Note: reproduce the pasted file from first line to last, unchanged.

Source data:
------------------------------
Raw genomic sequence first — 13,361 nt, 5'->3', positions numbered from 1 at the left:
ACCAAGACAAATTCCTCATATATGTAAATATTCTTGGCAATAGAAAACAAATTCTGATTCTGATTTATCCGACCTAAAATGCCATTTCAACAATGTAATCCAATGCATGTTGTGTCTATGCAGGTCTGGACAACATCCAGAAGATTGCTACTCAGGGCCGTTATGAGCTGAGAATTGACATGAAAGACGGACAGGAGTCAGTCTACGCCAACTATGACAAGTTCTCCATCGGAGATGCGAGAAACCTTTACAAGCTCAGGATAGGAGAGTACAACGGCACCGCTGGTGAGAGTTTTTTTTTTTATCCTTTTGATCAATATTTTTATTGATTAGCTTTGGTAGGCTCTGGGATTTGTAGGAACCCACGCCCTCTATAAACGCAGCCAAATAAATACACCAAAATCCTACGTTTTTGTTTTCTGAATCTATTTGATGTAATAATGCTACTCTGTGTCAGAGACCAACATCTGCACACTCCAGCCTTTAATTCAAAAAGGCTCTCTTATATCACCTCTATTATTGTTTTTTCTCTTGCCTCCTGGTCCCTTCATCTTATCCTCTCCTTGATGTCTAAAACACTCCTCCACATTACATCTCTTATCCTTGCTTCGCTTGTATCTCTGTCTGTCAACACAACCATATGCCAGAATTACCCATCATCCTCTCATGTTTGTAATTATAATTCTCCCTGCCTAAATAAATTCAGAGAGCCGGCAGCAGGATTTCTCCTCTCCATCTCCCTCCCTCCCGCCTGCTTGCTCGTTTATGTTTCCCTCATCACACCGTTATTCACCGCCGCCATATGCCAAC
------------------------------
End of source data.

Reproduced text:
Raw genomic sequence first — 13,361 nt, 5'->3', positions numbered from 1 at the left:
ACCAAGACAAATTCCTCATATATGTAAATATTCTTGGCAATAGAAAACAAATTCTGATTCTGATTTATCCGACCTAAAATGCCATTTCAACAATGTAATCCAATGCATGTTGTGTCTATGCAGGTCTGGACAACATCCAGAAGATTGCTACTCAGGGCCGTTATGAGCTGAGAATTGACATGAAAGACGGACAGGAGTCAGTCTACGCCAACTATGACAAGTTCTCCATCGGAGATGCGAGAAACCTTTACAAGCTCAGGATAGGAGAGTACAACGGCACCGCTGGTGAGAGTTTTTTTTTTTATCCTTTTGATCAATATTTTTATTGATTAGCTTTGGTAGGCTCTGGGATTTGTAGGAACCCACGCCCTCTATAAACGCAGCCAAATAAATACACCAAAATCCTACGTTTTTGTTTTCTGAATCTATTTGATGTAATAATGCTACTCTGTGTCAGAGACCAACATCTGCACACTCCAGCCTTTAATTCAAAAAGGCTCTCTTATATCACCTCTATTATTGTTTTTTCTCTTGCCTCCTGGTCCCTTCATCTTATCCTCTCCTTGATGTCTAAAACACTCCTCCACATTACATCTCTTATCCTTGCTTCGCTTGTATCTCTGTCTGTCAACACAACCATATGCCAGAATTACCCATCATCCTCTCATGTTTGTAATTATAATTCTCCCTGCCTAAATAAATTCAGAGAGCCGGCAGCAGGATTTCTCCTCTCCATCTCCCTCCCTCCCGCCTGCTTGCTCGTTTATGTTTCCCTCATCACACCGTTATTCACCGCCGCCATATGCCAAC